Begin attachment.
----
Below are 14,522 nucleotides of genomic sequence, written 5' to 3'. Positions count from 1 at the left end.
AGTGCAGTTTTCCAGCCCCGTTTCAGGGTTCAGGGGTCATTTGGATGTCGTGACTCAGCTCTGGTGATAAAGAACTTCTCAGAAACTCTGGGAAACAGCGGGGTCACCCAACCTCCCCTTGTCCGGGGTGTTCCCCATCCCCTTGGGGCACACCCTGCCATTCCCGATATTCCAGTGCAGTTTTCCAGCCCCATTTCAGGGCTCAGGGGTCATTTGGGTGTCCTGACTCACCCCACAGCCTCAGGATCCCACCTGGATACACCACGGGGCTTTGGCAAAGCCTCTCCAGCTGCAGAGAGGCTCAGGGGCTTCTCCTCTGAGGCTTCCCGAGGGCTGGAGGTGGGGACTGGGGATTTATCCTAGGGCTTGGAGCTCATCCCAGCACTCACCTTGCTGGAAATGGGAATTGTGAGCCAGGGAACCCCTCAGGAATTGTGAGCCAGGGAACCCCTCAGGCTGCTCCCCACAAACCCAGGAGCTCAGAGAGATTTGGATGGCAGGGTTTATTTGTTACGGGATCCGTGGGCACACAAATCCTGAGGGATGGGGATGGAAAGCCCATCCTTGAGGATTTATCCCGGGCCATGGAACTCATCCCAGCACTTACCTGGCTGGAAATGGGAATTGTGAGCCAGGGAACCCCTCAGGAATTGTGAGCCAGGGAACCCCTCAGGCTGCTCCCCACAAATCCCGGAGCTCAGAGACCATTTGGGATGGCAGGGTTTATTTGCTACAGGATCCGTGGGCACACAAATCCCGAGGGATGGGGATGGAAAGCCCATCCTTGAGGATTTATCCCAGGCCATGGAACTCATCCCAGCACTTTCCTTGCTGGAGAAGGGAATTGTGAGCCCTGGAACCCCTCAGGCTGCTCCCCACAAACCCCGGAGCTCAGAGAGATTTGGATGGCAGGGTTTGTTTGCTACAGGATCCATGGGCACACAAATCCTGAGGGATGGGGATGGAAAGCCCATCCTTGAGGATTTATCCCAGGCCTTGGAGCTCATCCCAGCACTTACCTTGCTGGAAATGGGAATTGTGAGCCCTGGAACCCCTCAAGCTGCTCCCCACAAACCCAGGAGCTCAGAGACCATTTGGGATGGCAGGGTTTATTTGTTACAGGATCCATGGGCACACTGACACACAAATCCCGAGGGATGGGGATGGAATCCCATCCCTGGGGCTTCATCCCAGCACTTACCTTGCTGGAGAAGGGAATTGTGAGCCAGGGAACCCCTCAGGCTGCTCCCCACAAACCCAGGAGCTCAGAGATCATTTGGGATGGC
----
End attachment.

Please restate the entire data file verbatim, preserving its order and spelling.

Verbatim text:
Below are 14,522 nucleotides of genomic sequence, written 5' to 3'. Positions count from 1 at the left end.
AGTGCAGTTTTCCAGCCCCGTTTCAGGGTTCAGGGGTCATTTGGATGTCGTGACTCAGCTCTGGTGATAAAGAACTTCTCAGAAACTCTGGGAAACAGCGGGGTCACCCAACCTCCCCTTGTCCGGGGTGTTCCCCATCCCCTTGGGGCACACCCTGCCATTCCCGATATTCCAGTGCAGTTTTCCAGCCCCATTTCAGGGCTCAGGGGTCATTTGGGTGTCCTGACTCACCCCACAGCCTCAGGATCCCACCTGGATACACCACGGGGCTTTGGCAAAGCCTCTCCAGCTGCAGAGAGGCTCAGGGGCTTCTCCTCTGAGGCTTCCCGAGGGCTGGAGGTGGGGACTGGGGATTTATCCTAGGGCTTGGAGCTCATCCCAGCACTCACCTTGCTGGAAATGGGAATTGTGAGCCAGGGAACCCCTCAGGAATTGTGAGCCAGGGAACCCCTCAGGCTGCTCCCCACAAACCCAGGAGCTCAGAGAGATTTGGATGGCAGGGTTTATTTGTTACGGGATCCGTGGGCACACAAATCCTGAGGGATGGGGATGGAAAGCCCATCCTTGAGGATTTATCCCGGGCCATGGAACTCATCCCAGCACTTACCTGGCTGGAAATGGGAATTGTGAGCCAGGGAACCCCTCAGGAATTGTGAGCCAGGGAACCCCTCAGGCTGCTCCCCACAAATCCCGGAGCTCAGAGACCATTTGGGATGGCAGGGTTTATTTGCTACAGGATCCGTGGGCACACAAATCCCGAGGGATGGGGATGGAAAGCCCATCCTTGAGGATTTATCCCAGGCCATGGAACTCATCCCAGCACTTTCCTTGCTGGAGAAGGGAATTGTGAGCCCTGGAACCCCTCAGGCTGCTCCCCACAAACCCCGGAGCTCAGAGAGATTTGGATGGCAGGGTTTGTTTGCTACAGGATCCATGGGCACACAAATCCTGAGGGATGGGGATGGAAAGCCCATCCTTGAGGATTTATCCCAGGCCTTGGAGCTCATCCCAGCACTTACCTTGCTGGAAATGGGAATTGTGAGCCCTGGAACCCCTCAAGCTGCTCCCCACAAACCCAGGAGCTCAGAGACCATTTGGGATGGCAGGGTTTATTTGTTACAGGATCCATGGGCACACTGACACACAAATCCCGAGGGATGGGGATGGAATCCCATCCCTGGGGCTTCATCCCAGCACTTACCTTGCTGGAGAAGGGAATTGTGAGCCAGGGAACCCCTCAGGCTGCTCCCCACAAACCCAGGAGCTCAGAGATCATTTGGGATGGC